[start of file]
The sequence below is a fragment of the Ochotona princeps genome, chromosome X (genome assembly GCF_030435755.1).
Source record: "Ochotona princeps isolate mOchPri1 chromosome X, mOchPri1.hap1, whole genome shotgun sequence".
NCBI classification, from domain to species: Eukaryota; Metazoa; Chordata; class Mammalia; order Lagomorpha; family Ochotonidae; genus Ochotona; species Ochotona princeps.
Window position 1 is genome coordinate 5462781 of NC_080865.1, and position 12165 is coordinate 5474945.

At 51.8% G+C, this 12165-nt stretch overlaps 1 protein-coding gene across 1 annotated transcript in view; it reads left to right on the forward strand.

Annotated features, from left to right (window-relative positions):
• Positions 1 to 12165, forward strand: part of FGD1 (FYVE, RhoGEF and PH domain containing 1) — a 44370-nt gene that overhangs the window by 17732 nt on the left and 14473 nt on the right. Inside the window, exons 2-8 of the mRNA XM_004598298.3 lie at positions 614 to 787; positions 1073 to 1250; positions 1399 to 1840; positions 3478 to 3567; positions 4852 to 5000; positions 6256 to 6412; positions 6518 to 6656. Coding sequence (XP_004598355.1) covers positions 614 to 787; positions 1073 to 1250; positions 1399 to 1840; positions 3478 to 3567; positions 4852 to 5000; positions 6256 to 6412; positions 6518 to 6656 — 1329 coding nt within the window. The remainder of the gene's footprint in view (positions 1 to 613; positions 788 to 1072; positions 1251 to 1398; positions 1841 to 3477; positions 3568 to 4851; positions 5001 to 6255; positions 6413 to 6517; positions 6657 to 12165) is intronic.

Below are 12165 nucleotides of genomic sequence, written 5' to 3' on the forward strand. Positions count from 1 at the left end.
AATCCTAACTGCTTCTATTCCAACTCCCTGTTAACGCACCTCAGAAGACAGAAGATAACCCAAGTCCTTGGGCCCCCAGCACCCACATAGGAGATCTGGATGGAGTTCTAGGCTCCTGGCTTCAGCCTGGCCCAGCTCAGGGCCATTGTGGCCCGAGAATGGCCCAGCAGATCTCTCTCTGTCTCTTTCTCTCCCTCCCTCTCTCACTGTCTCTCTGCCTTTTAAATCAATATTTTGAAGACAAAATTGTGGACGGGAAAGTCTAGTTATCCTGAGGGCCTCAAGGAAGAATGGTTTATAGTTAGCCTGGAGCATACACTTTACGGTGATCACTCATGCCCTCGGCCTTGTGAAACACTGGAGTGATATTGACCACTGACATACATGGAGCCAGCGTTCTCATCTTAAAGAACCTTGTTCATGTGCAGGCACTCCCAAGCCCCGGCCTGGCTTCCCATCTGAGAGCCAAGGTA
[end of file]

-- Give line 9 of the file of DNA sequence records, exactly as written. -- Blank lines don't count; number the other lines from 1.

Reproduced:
AATCCTAACTGCTTCTATTCCAACTCCCTGTTAACGCACCTCAGAAGACAGAAGATAACCCAAGTCCTTGGGCCCCCAGCACCCACATAGGAGATCTGGATGGAGTTCTAGGCTCCTGGCTTCAGCCTGGCCCAGCTCAGGGCCATTGTGGCCCGAGAATGGCCCAGCAGATCTCTCTCTGTCTCTTTCTCTCCCTCCCTCTCTCACTGTCTCTCTGCCTTTTAAATCAATATTTTGAAGACAAAATTGTGGACGGGAAAGTCTAGTTATCCTGAGGGCCTCAAGGAAGAATGGTTTATAGTTAGCCTGGAGCATACACTTTACGGTGATCACTCATGCCCTCGGCCTTGTGAAACACTGGAGTGATATTGACCACTGACATACATGGAGCCAGCGTTCTCATCTTAAAGAACCTTGTTCATGTGCAGGCACTCCCAAGCCCCGGCCTGGCTTCCCATCTGAGAGCCAAGGTA